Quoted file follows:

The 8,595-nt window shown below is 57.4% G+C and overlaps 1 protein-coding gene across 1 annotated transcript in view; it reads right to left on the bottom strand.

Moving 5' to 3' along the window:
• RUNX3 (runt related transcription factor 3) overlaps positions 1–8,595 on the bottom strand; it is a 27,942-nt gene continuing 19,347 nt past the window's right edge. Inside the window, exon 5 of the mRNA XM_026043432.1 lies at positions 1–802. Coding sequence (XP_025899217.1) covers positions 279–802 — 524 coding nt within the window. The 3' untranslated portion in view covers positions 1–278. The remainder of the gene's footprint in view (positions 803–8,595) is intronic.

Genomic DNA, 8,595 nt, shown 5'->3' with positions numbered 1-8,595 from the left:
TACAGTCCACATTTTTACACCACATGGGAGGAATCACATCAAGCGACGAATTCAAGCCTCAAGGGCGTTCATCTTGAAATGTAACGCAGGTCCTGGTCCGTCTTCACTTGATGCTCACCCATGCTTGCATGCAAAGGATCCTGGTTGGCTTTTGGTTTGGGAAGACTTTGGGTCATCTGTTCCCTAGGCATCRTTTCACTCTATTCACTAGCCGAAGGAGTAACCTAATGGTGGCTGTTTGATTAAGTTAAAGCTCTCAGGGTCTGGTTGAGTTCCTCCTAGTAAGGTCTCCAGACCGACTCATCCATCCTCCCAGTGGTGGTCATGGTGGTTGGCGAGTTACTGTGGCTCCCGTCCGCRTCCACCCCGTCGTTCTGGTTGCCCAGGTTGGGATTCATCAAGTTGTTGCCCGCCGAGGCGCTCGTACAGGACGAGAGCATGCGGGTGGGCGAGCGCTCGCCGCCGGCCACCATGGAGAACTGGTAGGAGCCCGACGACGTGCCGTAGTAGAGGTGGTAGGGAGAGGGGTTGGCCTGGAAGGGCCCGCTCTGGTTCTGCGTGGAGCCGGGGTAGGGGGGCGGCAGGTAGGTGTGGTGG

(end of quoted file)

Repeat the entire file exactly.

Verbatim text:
The 8,595-nt window shown below is 57.4% G+C and overlaps 1 protein-coding gene across 1 annotated transcript in view; it reads right to left on the bottom strand.

Moving 5' to 3' along the window:
• RUNX3 (runt related transcription factor 3) overlaps positions 1–8,595 on the bottom strand; it is a 27,942-nt gene continuing 19,347 nt past the window's right edge. Inside the window, exon 5 of the mRNA XM_026043432.1 lies at positions 1–802. Coding sequence (XP_025899217.1) covers positions 279–802 — 524 coding nt within the window. The 3' untranslated portion in view covers positions 1–278. The remainder of the gene's footprint in view (positions 803–8,595) is intronic.

Genomic DNA, 8,595 nt, shown 5'->3' with positions numbered 1-8,595 from the left:
TACAGTCCACATTTTTACACCACATGGGAGGAATCACATCAAGCGACGAATTCAAGCCTCAAGGGCGTTCATCTTGAAATGTAACGCAGGTCCTGGTCCGTCTTCACTTGATGCTCACCCATGCTTGCATGCAAAGGATCCTGGTTGGCTTTTGGTTTGGGAAGACTTTGGGTCATCTGTTCCCTAGGCATCRTTTCACTCTATTCACTAGCCGAAGGAGTAACCTAATGGTGGCTGTTTGATTAAGTTAAAGCTCTCAGGGTCTGGTTGAGTTCCTCCTAGTAAGGTCTCCAGACCGACTCATCCATCCTCCCAGTGGTGGTCATGGTGGTTGGCGAGTTACTGTGGCTCCCGTCCGCRTCCACCCCGTCGTTCTGGTTGCCCAGGTTGGGATTCATCAAGTTGTTGCCCGCCGAGGCGCTCGTACAGGACGAGAGCATGCGGGTGGGCGAGCGCTCGCCGCCGGCCACCATGGAGAACTGGTAGGAGCCCGACGACGTGCCGTAGTAGAGGTGGTAGGGAGAGGGGTTGGCCTGGAAGGGCCCGCTCTGGTTCTGCGTGGAGCCGGGGTAGGGGGGCGGCAGGTAGGTGTGGTGG